Due to the nature of their size, welding equipment for construction and mining equipment manufacturers creates very different challenges when compared to challenges within the automotive environment. One of those is the size of the welding gap – the area where multiple pieces of metal come together.
In the automotive industry, those gaps are generally smaller than 1 mm. To produce large equipment like an excavator or bulldozer, those gaps could be as large as 12 mm. While the challenge of welding across air is universal, the tools used to bridge those gaps vary. Fortunately, there are tools and strategies developed to locate and fill in the larger gaps.
Where to start
One of the biggest challenges with larger weldments is locating the actual weld joint precisely enough that the weld wire can be placed directly into the middle of the joint at the start of the weld. In doing so, the end result is maximized penetration and the best possible weld. One of the oldest robot software options used for doing this is an option called touch sensing. Like its name implies, the purpose is to sense the location of the part or weld joint by using a tactile device.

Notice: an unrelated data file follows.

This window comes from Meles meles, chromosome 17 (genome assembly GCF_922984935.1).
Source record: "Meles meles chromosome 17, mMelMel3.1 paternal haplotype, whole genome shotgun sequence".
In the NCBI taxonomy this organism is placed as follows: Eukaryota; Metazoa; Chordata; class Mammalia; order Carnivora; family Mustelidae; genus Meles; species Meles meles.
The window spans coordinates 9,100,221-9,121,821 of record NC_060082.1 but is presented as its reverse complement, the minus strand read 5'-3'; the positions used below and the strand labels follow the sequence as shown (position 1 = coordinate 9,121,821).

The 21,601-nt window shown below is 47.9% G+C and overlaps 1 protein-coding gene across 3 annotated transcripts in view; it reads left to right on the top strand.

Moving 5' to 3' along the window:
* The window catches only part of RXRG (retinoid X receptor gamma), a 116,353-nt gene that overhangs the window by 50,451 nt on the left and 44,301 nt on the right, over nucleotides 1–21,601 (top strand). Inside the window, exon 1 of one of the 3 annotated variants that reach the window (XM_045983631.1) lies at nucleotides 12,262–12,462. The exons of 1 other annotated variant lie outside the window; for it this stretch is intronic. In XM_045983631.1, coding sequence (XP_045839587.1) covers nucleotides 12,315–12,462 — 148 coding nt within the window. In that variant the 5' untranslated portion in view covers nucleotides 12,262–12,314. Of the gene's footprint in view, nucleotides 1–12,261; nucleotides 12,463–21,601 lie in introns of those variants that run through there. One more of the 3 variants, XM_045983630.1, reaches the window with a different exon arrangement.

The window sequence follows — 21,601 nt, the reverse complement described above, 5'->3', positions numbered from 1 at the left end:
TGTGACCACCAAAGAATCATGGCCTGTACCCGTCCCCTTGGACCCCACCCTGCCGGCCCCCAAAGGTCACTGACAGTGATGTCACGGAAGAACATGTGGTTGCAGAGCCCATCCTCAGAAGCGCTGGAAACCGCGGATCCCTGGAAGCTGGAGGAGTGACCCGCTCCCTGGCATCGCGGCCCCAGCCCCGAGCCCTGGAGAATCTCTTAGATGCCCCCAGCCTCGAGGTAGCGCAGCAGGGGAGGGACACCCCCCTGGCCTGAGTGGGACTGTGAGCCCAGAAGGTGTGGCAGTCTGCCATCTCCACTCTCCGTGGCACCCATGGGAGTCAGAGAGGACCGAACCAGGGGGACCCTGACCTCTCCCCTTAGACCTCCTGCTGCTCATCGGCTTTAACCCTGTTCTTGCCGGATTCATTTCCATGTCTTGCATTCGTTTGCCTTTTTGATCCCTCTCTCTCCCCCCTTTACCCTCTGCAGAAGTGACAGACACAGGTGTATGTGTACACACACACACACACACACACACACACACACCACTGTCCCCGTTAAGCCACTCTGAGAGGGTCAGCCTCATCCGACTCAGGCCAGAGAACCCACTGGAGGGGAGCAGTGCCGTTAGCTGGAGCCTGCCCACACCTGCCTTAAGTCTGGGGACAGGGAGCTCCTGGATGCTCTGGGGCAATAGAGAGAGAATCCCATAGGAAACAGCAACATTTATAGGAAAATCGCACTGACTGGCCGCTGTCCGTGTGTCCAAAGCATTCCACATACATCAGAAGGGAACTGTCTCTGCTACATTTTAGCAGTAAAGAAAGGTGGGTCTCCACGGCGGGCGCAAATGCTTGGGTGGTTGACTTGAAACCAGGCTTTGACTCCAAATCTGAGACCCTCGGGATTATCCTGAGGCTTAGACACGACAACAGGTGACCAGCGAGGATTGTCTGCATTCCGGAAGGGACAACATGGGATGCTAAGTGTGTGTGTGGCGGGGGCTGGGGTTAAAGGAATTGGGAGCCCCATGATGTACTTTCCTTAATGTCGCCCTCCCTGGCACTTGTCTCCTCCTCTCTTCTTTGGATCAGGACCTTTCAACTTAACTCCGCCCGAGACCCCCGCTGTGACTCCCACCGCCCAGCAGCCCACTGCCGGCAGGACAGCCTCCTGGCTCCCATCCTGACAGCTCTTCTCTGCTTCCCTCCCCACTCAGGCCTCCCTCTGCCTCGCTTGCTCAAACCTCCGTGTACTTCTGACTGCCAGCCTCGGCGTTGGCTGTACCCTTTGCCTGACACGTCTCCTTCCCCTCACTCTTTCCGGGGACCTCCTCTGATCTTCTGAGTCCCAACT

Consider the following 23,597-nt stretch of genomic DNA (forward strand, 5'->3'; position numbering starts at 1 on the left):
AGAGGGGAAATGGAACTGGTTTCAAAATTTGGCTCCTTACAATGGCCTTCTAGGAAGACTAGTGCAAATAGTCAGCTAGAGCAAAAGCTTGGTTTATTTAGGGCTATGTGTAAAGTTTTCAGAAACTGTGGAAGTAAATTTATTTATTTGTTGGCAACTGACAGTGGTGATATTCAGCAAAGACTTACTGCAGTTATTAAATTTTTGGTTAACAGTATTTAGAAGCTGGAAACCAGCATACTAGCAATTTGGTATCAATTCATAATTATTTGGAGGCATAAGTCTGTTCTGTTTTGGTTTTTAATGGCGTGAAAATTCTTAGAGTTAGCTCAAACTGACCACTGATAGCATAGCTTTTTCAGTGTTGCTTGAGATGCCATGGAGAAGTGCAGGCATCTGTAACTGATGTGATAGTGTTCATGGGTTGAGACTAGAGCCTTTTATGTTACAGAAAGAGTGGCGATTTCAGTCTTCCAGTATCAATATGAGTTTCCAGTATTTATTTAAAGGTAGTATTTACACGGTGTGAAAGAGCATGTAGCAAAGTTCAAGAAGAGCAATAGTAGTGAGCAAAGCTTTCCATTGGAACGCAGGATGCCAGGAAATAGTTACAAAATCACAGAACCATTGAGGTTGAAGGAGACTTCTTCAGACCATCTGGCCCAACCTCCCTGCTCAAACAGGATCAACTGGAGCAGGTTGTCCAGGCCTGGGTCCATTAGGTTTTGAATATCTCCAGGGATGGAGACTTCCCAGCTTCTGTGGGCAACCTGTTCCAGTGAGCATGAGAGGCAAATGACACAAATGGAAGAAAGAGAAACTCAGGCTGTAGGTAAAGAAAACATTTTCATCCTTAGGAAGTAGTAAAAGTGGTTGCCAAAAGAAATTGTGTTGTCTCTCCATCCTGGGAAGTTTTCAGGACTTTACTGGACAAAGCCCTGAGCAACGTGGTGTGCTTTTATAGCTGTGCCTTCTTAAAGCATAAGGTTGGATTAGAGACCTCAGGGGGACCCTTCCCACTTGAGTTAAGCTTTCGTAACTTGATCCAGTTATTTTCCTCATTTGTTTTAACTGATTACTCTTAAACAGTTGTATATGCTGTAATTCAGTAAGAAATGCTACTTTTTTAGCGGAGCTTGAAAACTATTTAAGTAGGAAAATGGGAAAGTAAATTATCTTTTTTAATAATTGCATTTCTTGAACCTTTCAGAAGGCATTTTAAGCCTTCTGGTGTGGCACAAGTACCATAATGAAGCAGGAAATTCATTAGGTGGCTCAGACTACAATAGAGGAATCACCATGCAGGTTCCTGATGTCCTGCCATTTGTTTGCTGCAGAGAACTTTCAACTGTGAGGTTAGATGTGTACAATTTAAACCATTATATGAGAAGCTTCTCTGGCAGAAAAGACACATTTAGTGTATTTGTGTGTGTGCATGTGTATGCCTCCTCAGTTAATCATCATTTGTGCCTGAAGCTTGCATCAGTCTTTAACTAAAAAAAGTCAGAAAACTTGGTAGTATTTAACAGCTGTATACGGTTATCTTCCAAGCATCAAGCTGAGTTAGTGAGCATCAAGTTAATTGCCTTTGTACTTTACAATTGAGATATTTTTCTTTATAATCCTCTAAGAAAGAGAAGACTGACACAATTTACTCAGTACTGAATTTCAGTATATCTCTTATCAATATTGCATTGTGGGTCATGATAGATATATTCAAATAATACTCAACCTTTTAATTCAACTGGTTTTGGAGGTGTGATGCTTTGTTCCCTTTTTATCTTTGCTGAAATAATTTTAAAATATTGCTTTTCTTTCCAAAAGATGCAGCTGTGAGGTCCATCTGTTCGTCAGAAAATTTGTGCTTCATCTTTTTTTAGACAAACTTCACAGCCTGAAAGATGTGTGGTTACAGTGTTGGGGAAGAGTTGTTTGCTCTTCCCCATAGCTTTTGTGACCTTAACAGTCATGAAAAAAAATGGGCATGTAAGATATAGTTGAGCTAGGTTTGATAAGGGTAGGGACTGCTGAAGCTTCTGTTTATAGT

Initially, this function deployed a probe or transducer connected to the robot welding torch. The probe had the positive lead of a power supply connected to it, and the negative side was connected to a common ground with the tooling and weldment. The robot moved the probe in a programmed direction until it made contact with the metal plate.
Once the device made contact with the plate, the electric circuit was complete and the robot used that signal as a trigger to store its new current location. When it came time to weld, the robot added an offset to the weld start location based on where it made contact with the part during the touch sense routine.
Although the software for performing this process has changed very little, the tools and probes have changed quite a bit. Today, almost all automated welding power supplies have a touch-sense circuit built into them or use the open-circuit voltage for touch sensing. The ranges vary between 30 and 80 volts DC.